On extra oral examination, a single cervical lymph node of the left side was found, which was palpable and enlarged; however, there was no sign of tenderness or fixation to the surrounding tissues (Table/Fig 1). Intra orally, there was an ulcer on the left buccal mucosameasuring about 1.5 x 1.5 cm in dimension, with a shallow ulcerated base and well defined margins.
The ulcer was covered by a yellow pseudomembrane and was surrounded by an erythematous halo (Table/Fig 2). There was no other abnormality elsewhere in the oral cavity. Based upon the clinical examination, a differential diagnosis which included aphthous ulcer, traumatic ulcer, infections (bacterial, fungal and viral), drug reaction and malignancy, including primary squamous cell carcinoma and lymphoma was made. Since there was no history of any kind of trauma and the ulcers were chronic, painless and non recurrent, the possibility of traumatic and aphthous ulcers was ruled out. Moreover, the patient was not on any systemic medication, thus ruling out the possibility of ulcers due to drug reaction.
Enzyme-Linked Immunosorbent Assay) test confirmed the presence of antibodies against mycobacterium tuberculosis. However, the chest X ray did not reveal any characteristic finding. These features were consistent with those of a tuberculous granulomatous lesion.
Based on all the above observations, the patient was referred to a physician who initiated a WHO recommended category 1 antitubercular therapy DOTS (Directly Observed Treatment, Short Course) with rifampicin (450 mg), isoniazid (600 mg), ethambutol (1200 mg) and pyrazinamide (1500 mg) for two months, with three times doses per week, followed with a continuation phase with isoniazid (300 mg) and thioacetazone (150 mg) for six months. The patient reported to our department after 6 months with a relatively normal buccal mucosa(Table/Fig 3)(Table/Fig 4)(Table/Fig 5).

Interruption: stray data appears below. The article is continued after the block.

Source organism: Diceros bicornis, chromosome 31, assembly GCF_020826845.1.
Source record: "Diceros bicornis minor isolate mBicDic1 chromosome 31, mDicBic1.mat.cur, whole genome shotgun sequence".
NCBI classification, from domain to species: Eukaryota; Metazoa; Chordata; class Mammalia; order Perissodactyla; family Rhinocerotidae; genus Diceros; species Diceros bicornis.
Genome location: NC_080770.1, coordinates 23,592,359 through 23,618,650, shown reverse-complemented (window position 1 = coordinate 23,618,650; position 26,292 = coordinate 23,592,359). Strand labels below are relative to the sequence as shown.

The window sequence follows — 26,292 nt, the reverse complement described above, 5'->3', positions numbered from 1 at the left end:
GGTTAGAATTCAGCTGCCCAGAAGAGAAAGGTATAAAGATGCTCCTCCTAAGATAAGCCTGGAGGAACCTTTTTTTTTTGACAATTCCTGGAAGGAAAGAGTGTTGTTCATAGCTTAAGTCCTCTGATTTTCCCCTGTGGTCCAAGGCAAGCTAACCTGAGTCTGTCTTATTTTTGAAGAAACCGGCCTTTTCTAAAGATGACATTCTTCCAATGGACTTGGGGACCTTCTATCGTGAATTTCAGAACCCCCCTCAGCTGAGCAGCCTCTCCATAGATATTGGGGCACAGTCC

Tuberculosis is a major cause of ill health and death worldwide. The risk of infection however, is much greater among people in the lower socioeconomic groups (9). Every year, approximately 2.2 million individuals develop tuberculosis in India, of which around 0.87 million are infectious cases and it is estimated that annually there are around 330,000 deaths due to TB (3). TB has become the most common opportunistic infection in areas where the HIV infection is prevalent (4).
Tuberculosis of the oral cavity is an uncommon occurrence, may be because of an intact squamous epithelium of the oral mucosa which makes penetration difficult for the tuberculosis bacilli and provides protection against the infection (10). Although the mechanism of primary inoculation has not been definitely established as yet, it appears that the organisms are most likely to be carried in the sputum and that they enter the mucosal tissue through a small tear in the oral mucosa as a result of chronic irritation or inflammation, which may favour the localization of the organisms (6). The local predisposing factors include poor hygiene, local trauma, dental extraction, leukoplakia, jaw fracture, cyst and abscess (11). In the present case, the bacteria might have spread through local trauma or poor oral hygiene.